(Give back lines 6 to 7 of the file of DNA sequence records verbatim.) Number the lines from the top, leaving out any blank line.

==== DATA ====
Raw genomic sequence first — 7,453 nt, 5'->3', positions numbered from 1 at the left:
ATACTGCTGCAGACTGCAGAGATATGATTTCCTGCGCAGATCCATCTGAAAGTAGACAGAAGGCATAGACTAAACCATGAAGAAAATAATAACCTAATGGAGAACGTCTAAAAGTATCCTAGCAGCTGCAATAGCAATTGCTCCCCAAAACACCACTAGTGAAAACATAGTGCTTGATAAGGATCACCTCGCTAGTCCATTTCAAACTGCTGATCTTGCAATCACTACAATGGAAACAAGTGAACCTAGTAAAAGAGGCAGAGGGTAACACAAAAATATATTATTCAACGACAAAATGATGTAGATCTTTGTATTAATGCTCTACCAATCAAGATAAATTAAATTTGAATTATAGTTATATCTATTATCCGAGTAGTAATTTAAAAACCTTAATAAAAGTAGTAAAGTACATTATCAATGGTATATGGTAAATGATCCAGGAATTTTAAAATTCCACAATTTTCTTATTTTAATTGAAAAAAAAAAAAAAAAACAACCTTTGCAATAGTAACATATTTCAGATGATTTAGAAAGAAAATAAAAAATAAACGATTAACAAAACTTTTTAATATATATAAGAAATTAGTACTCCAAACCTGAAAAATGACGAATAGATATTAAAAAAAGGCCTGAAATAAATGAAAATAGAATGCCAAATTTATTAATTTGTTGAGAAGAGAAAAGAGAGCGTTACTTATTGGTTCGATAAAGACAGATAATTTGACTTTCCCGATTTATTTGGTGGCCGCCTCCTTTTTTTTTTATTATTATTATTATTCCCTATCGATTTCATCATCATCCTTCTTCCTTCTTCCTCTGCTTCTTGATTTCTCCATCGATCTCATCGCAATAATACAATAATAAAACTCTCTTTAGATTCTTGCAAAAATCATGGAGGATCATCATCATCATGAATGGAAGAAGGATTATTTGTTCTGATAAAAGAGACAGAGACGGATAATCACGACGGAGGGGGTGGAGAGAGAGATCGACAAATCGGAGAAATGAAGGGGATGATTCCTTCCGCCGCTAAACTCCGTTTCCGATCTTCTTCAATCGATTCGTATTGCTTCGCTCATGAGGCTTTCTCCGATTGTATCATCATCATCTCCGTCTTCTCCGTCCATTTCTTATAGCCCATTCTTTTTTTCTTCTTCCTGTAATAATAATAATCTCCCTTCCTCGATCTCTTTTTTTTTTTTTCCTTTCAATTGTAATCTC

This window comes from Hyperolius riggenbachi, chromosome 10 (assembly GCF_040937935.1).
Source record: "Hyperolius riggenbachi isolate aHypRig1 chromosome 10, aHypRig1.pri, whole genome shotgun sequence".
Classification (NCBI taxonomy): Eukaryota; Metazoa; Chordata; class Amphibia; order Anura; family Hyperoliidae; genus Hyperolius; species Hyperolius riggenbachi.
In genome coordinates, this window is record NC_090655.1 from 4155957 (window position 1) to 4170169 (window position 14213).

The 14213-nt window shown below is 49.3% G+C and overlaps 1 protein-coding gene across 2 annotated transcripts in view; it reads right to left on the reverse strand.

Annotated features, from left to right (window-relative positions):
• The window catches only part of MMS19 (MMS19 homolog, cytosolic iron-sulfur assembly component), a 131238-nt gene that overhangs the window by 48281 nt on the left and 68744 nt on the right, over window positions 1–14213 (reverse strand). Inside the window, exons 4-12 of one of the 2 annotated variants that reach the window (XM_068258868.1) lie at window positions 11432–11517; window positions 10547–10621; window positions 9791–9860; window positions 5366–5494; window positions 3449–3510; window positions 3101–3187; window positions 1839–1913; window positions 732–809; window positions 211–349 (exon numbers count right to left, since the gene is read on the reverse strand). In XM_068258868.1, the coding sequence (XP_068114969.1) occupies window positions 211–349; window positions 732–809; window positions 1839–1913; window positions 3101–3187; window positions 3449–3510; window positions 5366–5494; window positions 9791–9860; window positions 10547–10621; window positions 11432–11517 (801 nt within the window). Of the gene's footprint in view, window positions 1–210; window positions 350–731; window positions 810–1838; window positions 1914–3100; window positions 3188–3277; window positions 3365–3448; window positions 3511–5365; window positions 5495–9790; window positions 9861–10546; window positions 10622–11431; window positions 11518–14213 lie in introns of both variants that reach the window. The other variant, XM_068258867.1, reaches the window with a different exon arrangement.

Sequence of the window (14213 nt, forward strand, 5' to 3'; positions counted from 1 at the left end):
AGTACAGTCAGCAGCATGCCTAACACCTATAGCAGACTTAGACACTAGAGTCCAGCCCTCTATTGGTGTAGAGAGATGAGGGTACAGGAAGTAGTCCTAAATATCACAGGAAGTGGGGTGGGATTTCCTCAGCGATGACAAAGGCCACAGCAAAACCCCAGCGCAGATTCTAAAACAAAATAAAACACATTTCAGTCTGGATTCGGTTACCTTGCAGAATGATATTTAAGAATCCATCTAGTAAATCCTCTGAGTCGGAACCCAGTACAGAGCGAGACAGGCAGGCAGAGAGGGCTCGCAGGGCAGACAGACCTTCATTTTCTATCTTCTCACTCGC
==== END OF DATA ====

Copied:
In genome coordinates, this window is record NC_090655.1 from 4155957 (window position 1) to 4170169 (window position 14213).

The 14213-nt window shown below is 49.3% G+C and overlaps 1 protein-coding gene across 2 annotated transcripts in view; it reads right to left on the reverse strand.